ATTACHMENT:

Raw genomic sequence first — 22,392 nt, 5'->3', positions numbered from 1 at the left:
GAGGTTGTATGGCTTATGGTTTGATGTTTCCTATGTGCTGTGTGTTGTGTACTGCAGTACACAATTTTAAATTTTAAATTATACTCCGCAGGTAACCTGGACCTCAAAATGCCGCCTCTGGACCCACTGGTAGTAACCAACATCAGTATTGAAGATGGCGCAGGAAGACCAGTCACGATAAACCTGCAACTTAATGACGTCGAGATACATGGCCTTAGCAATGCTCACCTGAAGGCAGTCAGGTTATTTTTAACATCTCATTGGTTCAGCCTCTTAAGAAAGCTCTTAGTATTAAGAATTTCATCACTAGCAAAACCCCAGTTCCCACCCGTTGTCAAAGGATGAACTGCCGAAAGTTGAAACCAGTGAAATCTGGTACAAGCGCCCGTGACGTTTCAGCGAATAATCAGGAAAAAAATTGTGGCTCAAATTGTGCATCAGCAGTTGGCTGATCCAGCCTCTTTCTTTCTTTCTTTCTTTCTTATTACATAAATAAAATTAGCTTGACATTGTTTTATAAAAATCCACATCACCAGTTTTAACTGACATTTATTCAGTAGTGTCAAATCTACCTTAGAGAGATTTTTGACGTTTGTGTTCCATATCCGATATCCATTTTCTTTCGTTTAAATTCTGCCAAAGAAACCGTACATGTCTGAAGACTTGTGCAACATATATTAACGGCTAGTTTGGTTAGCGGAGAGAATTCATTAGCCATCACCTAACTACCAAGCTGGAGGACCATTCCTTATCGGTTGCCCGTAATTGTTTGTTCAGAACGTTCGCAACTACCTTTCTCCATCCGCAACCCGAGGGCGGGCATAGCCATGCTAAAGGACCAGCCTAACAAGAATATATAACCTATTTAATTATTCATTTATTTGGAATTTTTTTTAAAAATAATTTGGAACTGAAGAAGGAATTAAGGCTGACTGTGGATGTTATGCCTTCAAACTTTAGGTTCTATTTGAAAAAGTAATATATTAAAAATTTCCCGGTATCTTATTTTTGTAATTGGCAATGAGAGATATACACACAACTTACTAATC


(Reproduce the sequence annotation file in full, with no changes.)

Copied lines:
Raw genomic sequence first — 22,392 nt, 5'->3', positions numbered from 1 at the left:
GAGGTTGTATGGCTTATGGTTTGATGTTTCCTATGTGCTGTGTGTTGTGTACTGCAGTACACAATTTTAAATTTTAAATTATACTCCGCAGGTAACCTGGACCTCAAAATGCCGCCTCTGGACCCACTGGTAGTAACCAACATCAGTATTGAAGATGGCGCAGGAAGACCAGTCACGATAAACCTGCAACTTAATGACGTCGAGATACATGGCCTTAGCAATGCTCACCTGAAGGCAGTCAGGTTATTTTTAACATCTCATTGGTTCAGCCTCTTAAGAAAGCTCTTAGTATTAAGAATTTCATCACTAGCAAAACCCCAGTTCCCACCCGTTGTCAAAGGATGAACTGCCGAAAGTTGAAACCAGTGAAATCTGGTACAAGCGCCCGTGACGTTTCAGCGAATAATCAGGAAAAAAATTGTGGCTCAAATTGTGCATCAGCAGTTGGCTGATCCAGCCTCTTTCTTTCTTTCTTTCTTTCTTATTACATAAATAAAATTAGCTTGACATTGTTTTATAAAAATCCACATCACCAGTTTTAACTGACATTTATTCAGTAGTGTCAAATCTACCTTAGAGAGATTTTTGACGTTTGTGTTCCATATCCGATATCCATTTTCTTTCGTTTAAATTCTGCCAAAGAAACCGTACATGTCTGAAGACTTGTGCAACATATATTAACGGCTAGTTTGGTTAGCGGAGAGAATTCATTAGCCATCACCTAACTACCAAGCTGGAGGACCATTCCTTATCGGTTGCCCGTAATTGTTTGTTCAGAACGTTCGCAACTACCTTTCTCCATCCGCAACCCGAGGGCGGGCATAGCCATGCTAAAGGACCAGCCTAACAAGAATATATAACCTATTTAATTATTCATTTATTTGGAATTTTTTTTAAAAATAATTTGGAACTGAAGAAGGAATTAAGGCTGACTGTGGATGTTATGCCTTCAAACTTTAGGTTCTATTTGAAAAAGTAATATATTAAAAATTTCCCGGTATCTTATTTTTGTAATTGGCAATGAGAGATATACACACAACTTACTAATC